‘Uthmān bin Hunayf said:
I swear by Allāh that we had neither left the company nor had we carried on a long conversation that the man entered (with his sight fully restored) and it seemed as if he had never been blind (Hākim graded it sahīh (sound) in al-Mustadrak (1:526-7) according to the conditions of Imām Bukhārī and its authenticity has been acknowledged by Dhahabī as well.) In addition, a number of other traditionist s of great repute have recorded this sound tradition and their names are given below:
- Nasā’ī, ‘Amal-ul-yawm wal-laylah (p.418#660).
- Bukhārī, at-Tārīkh-ul-kabīr [6:209-10(3/2/209-10)].
- Ahmad bin Hambal, Musnad (4:138).
- Bayhaqī, Dalā’il-un-nubuwwah (6:166-7).
- Ibn-us-Sunnī, ‘Amal-ul-yawm wal-laylah (p.202#622).
- Mundhirī, at-Targhīb wat-tarhīb (1:473-4).
- Subkī, Shifā’-us-siqāmfī ziyārat khayr-il-anām (pp.123-4).
- Ibn Kathīr, al-Bidāyah wan-nihāyah (4:559).
- Suyūt ī, al-Khasā’is-ul-kubrā (2:201).
- Qastallānī, al-Mawāhib-ul-laduniyyah (4:594).
- Zurqānī, Commentary (12:221-2).
Mahmūd Sa‘īd Mamdūh has also expressed his views in his book Raf‘-ul-minārah (p.123): “All these chains are sound which have been certified by persons who have committed the traditions to memory. Among these are also included Imām Tirmidhī, Tabarānī, Ibn Khuzaymah, Hākim and Dhahabī.”
This sacred tradition clearly indicates that the creature is imploring Allāh Who alone can help him and provide relief to him. He alone has the power to transform nonexistence into existence, non-entity into entity. But the point to be noted here is that the words of the supplication are being taught by the Holy Prophet himself in which God’s attention and help are being invoked for its acceptance through his own mediation. It may be further noted that it is not only his person that is being relied upon for the acknowledgement of the supplication, but also the quality of his mercy that he has been vested with through Allāh’s kindness. Thus the prayer boils down to the fact that the petitioner is saying: ‘O Allāh, I appeal to You through the mediation of the Prophet whom You have Yourself vested with infinite mercy that You should restore my lost eyesight and ret urn light to my eyes which they have lost.’Since the supplication was processed through the Prophet’s mediation, the Lord’s mercy gushed forth instantly as it is against the divine will that some petit ioner should invoke His mercy through the mediation of the Holy Prophet and his petition should not be granted. In this case the grant of the supplication was neither delayed nor was the phenomenon of cause-andeffect allowed to interfere in its acceptance. It was the blessing of the Prophet’s mediation, which ret urned the eyesight instantly as if it had never been lost.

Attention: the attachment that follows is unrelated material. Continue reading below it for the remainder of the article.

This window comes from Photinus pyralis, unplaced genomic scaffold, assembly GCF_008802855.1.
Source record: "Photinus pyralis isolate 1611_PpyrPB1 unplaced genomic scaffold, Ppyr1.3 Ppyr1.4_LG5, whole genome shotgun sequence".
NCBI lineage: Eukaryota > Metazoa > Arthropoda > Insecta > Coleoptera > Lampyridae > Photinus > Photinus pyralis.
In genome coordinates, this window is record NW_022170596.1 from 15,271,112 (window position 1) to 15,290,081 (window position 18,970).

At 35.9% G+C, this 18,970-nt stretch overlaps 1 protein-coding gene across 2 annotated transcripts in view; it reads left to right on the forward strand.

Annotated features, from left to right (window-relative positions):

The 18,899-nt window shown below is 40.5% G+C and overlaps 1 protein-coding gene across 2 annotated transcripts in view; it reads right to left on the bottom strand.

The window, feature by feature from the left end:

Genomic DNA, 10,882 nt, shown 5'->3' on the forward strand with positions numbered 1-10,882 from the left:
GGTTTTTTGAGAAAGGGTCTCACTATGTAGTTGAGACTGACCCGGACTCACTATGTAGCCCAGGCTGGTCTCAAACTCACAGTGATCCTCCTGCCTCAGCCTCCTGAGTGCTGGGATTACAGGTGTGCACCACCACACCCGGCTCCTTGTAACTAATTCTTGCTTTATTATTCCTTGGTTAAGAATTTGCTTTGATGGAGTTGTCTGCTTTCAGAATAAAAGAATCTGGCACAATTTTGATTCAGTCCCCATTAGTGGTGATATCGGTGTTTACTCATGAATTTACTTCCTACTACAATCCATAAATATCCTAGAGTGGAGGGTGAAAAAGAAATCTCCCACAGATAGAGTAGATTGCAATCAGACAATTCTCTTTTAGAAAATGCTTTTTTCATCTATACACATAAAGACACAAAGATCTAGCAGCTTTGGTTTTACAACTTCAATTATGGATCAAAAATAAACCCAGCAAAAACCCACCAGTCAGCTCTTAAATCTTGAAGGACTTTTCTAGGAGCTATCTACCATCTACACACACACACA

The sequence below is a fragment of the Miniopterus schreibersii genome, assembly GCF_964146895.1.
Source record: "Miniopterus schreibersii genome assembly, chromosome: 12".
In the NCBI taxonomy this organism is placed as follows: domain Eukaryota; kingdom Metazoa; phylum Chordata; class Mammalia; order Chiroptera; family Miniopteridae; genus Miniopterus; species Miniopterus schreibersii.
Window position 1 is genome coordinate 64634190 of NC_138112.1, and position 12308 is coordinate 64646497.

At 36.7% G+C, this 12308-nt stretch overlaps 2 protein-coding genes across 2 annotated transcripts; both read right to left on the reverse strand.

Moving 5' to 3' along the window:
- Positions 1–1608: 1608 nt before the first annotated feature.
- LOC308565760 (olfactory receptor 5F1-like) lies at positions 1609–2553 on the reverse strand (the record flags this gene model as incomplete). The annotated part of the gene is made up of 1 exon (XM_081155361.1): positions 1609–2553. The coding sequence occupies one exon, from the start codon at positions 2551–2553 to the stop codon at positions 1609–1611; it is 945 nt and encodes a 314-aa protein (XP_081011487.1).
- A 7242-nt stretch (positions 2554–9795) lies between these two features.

Companions’ appeal for rain:
The books on tradition are riddled with the proofs of beseeching the holy Prophet for help and its confirmation by the practice of the Companions. An unbroken chain of authentic traditions proves that whenever the Companions faced a problem or a calamity, they came rushing to the holy Prophet to beseech his help. They supplicated before Allāh through his mediation and beseeched his help for the fulfilment of their needs. As a result, Allāh waived the calamity dangling over their heads. Anas bin Mālik has related:
- The holy Prophet was delivering his sermon on a Friday that a man went up to him and said: ‘O Messenger of Allāh! There is extreme scarcity of rain. So pray to Allāh that He should bless us with rain.’ The Prophet prayed for it and before we reached our homes, the rain had started which continued down to the next Friday. (Anas) says that (the next Friday) the same person or someone else stood up and said: ‘O Messenger of Allāh! Pray to Allāh that
He should push this (rain) away from us.’ The Prophet prayed: ‘O Allāh, it should be around us and not over us.’ So I saw that the clouds had rolled away to our right and left and started pouring down rain and the rain ceased over the residents of Medina.